Writing Irresistible Ad Copy

As a naïve young man I was shocked that there existed, somewhere, actual human beings that would click the sponsored links at the top and sides of the SERP.  These links are clearly paid advertisements and as such, I had no reason to click them — so why would anyone else?  Imagine my shock then, when I learned that Google was generating billions in revenue every quarter from these same sponsored ads!

I was intrigued, and after receiving AdWords certification I set about hastily building an e-commerce website for the sole purpose of determining exactly who is clicking my ads, and why they are doing it.  Two days later I experienced a feeling that still, to this day sends waves of happiness through me: my first conversion in a fresh campaign.  I then became addicted to writing and testing ad copy.

Between then and now, I’ve worked with hundreds of clients across verticals ranging from local moving companies to covenants of (surprisingly tech-savvy) monks selling hand crafted caskets.  In the sea of variables that is SEM, there is one shining constant in every good campaign: ad copy that begs to be clicked by the right person.  Follow the suggestions below and run tests vs. your current ads – you’ll be pleased!

Experiment with Non-traditional Ad Copy.

Consider the following two ads:

While following brand guidelines always comes first, experimentation is a powerful way to boost CTR & conversion while generating buzz.  This works particularly well in crowded markets with near-identical services or products, regardless of the brand (e.g. A/C repair, window washing and pest control).

A 2 month test of the above ad across 22 HVAC companies in various markets yielded a 24% boost in CTR and 10% in conversion rate when compared to traditional copy.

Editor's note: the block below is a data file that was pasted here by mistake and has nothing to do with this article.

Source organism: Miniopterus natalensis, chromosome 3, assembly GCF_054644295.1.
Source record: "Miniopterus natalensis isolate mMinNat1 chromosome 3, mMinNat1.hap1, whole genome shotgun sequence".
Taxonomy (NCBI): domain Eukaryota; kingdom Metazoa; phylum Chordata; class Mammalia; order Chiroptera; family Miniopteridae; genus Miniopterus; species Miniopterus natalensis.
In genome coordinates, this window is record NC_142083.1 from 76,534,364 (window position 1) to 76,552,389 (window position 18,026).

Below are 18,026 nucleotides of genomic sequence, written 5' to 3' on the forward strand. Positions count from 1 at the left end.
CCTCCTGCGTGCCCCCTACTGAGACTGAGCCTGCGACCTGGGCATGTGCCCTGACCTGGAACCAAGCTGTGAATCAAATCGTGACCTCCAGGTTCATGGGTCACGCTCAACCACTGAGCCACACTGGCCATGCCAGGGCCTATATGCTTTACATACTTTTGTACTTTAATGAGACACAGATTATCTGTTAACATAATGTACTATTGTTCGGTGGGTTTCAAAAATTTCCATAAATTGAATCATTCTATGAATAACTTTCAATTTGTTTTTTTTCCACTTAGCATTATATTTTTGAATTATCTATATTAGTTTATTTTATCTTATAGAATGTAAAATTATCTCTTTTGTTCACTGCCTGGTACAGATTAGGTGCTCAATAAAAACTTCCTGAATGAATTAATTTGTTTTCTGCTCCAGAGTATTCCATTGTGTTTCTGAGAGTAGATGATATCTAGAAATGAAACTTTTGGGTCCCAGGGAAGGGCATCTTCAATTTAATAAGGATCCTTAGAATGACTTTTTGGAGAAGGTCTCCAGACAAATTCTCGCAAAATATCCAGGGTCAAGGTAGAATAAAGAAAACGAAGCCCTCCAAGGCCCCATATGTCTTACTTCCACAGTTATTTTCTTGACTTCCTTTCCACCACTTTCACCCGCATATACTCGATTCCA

Appeal to (primal) Human Emotions

Nobody wants to admit that they can become greedy, envious, jealous or scared, but millions of years of evolution have bestowed these emotions upon us for better or worse.  It’s no secret that advertisers have used an appeal to fear or embarrassment to sell products like deodorant and weight loss pills.  Conversely, advertisers can use fear to influence viewers to avoid buying or using other products: consider the frightening faces shown on anti-meth billboards.

Emotional appeal is a powerful weapon at your disposal, but needs to be used wisely – ads that offend will not convert.   The following are examples that attempt to evoke emotion to facilitate a sale:

Use Symbols™

There are a wide variety of symbols you can use to spruce up your ad, grab attention or save space: ampersand, plus sign and dash come to mind.  However, there are 3 symbols I have found to have a profound effect on ads when used properly:

1.   ™ = unregistered trademark used to promote or brand goods.  Keyboard Shortcut Alt + 0153.

2.   ® = registered trademark.  This must only be used for trademarks registered with the U.S. Patent and Trademark Office.  Keyboard shortcut Alt + 0174.

If you are running a brand campaign, you need to be using the appropriate trademark symbol.  These symbols reinforce the professional, established nature of a business and have reliably increased CTR whenever they have been tested and used appropriately.

Exclude Visitors Before they Click!


Every campaign should have a healthy list of negatives, though a 2ndexclusionary step can be performed at the ad copy level, when implemented properly.  Below are two examples of how you can exclude non-ideal traffic via ad copy:

1.       Local businesses should always enable location extensions or have cross-street information in the ad copy – this will dissuade visitors from clicking if they are not within the service area.

2.       If your service or product is the lowest-priced in town, certainly let it be known!  However, if you are offering something that is high quality or premium-priced, don’t be afraid to state the facts.

Next time you sit down to write copy, take a moment to reflect on the type of person that might see it — consider their drive and emotional needs.  From here, make your ad copy stand out, and craft a message you know will appeal to your target audience.  Most importantly, never stop testing your ad copy and continue to chase perfection.



Priya Kapoor About the author
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